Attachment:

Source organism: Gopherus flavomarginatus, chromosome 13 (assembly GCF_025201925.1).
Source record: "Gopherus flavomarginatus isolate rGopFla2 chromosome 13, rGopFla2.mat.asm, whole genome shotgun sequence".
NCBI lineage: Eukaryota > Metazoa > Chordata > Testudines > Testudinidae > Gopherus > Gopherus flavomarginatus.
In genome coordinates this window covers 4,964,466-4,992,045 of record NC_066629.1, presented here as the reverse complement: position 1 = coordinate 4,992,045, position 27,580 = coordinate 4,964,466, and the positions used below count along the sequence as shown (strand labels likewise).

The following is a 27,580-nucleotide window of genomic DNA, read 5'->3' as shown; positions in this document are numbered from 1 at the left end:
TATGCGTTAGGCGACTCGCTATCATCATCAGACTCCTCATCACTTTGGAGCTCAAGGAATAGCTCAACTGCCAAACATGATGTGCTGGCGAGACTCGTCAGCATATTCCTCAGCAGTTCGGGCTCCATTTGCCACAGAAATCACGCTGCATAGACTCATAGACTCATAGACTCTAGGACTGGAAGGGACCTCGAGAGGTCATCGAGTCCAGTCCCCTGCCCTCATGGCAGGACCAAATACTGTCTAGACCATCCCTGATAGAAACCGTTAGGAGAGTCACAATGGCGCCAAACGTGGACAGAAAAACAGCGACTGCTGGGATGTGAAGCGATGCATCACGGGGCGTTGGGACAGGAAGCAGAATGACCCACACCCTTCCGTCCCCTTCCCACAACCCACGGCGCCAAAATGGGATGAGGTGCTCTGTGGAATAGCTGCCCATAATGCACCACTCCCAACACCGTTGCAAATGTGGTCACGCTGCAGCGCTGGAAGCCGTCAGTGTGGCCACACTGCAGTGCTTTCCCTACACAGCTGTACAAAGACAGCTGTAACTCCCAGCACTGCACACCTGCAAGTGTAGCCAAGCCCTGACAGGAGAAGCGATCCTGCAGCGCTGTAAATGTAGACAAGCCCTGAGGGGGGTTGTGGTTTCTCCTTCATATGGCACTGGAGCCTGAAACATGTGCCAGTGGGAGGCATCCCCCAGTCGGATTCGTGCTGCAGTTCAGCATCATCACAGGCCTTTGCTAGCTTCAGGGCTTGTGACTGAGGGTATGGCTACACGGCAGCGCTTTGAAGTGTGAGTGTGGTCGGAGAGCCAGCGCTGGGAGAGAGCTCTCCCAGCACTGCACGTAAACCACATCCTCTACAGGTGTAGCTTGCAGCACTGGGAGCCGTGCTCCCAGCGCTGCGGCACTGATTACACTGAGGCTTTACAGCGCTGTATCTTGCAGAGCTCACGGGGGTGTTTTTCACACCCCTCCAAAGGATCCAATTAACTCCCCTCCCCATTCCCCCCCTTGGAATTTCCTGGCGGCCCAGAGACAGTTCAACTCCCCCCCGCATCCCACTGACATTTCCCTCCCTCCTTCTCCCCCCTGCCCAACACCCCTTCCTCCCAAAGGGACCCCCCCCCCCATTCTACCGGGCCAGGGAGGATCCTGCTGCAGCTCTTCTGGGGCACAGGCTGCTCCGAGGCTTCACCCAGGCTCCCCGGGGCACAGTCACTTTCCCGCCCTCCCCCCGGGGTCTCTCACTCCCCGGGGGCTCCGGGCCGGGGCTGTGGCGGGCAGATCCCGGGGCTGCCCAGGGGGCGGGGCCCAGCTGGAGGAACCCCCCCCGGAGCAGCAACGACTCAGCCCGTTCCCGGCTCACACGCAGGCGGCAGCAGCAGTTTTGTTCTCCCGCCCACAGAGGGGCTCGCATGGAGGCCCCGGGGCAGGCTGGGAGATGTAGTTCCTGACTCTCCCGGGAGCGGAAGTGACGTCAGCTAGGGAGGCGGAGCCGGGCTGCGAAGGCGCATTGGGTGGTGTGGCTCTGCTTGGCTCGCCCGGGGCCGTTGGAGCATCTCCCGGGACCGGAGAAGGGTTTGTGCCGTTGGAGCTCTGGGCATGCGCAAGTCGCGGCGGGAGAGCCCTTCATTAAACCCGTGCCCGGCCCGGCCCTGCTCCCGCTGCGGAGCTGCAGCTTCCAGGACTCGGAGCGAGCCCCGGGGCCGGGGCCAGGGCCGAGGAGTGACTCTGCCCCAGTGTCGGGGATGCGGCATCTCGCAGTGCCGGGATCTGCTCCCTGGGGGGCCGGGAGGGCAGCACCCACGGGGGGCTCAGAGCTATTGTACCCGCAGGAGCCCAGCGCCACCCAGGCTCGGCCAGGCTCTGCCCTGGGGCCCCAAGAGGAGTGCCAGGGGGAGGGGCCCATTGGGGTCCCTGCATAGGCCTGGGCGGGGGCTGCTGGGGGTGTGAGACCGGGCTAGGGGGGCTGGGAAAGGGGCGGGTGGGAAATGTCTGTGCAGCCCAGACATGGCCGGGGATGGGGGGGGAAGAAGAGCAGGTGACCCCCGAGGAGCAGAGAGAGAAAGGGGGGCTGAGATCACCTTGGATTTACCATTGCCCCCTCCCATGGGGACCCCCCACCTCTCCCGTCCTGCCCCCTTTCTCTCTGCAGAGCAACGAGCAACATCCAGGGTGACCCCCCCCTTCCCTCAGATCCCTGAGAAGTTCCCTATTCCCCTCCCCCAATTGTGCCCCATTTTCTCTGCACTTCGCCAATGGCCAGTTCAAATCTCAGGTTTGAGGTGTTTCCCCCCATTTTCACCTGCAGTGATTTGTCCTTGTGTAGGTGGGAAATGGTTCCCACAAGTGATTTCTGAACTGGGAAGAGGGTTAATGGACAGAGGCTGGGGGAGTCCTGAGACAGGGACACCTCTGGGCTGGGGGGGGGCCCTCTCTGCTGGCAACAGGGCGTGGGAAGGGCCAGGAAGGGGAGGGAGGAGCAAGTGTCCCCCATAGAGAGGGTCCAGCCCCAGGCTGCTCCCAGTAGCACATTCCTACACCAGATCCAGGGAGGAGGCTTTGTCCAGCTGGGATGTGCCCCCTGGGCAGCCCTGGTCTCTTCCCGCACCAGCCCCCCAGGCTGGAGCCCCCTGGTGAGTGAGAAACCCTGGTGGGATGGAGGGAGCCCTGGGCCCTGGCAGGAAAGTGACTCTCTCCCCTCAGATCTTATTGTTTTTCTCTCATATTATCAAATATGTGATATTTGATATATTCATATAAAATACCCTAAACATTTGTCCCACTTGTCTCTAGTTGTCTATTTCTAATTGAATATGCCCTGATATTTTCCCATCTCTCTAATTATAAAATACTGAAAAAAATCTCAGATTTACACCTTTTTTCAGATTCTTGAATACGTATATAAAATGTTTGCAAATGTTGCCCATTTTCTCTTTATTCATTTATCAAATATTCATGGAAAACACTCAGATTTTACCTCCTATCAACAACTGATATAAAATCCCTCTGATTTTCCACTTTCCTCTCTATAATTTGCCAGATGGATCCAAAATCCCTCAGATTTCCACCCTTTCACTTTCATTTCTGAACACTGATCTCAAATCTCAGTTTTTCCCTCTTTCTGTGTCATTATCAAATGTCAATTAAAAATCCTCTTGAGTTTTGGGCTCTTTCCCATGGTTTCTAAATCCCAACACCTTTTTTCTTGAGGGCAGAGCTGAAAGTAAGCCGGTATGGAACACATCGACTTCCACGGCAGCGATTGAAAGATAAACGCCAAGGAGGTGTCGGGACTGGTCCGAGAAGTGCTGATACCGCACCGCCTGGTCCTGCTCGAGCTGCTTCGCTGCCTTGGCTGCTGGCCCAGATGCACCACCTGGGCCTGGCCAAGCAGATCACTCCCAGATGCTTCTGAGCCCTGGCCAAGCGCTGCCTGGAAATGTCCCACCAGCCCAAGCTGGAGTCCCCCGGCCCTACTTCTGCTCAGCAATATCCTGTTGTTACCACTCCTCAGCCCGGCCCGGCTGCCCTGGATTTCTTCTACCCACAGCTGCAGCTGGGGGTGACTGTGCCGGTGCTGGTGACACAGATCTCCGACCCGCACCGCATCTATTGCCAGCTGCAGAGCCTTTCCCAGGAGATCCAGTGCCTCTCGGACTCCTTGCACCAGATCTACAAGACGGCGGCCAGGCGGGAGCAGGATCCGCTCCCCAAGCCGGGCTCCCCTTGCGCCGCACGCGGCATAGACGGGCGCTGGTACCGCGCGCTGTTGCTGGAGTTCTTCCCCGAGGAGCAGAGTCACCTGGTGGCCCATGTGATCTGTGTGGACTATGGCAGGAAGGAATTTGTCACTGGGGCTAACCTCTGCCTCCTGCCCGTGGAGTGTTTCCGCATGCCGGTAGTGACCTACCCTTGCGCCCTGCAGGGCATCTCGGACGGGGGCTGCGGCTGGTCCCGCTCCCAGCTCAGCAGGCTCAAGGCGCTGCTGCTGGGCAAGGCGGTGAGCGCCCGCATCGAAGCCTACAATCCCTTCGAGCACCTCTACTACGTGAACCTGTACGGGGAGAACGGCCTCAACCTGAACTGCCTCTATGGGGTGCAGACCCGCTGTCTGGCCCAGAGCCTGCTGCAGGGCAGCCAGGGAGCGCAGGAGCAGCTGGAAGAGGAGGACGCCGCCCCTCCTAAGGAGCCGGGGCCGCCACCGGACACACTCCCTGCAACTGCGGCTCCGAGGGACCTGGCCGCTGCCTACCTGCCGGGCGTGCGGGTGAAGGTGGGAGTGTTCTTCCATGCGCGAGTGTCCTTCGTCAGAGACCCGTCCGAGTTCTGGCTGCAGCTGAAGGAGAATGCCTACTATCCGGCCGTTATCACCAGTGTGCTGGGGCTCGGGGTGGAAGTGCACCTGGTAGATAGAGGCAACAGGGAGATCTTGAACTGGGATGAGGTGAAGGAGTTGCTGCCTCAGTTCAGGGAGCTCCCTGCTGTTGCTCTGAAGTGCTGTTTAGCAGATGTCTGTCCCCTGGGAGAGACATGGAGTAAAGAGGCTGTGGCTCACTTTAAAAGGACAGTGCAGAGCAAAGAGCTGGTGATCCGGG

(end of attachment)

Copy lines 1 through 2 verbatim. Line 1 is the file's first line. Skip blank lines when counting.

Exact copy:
Source organism: Gopherus flavomarginatus, chromosome 13 (assembly GCF_025201925.1).
Source record: "Gopherus flavomarginatus isolate rGopFla2 chromosome 13, rGopFla2.mat.asm, whole genome shotgun sequence".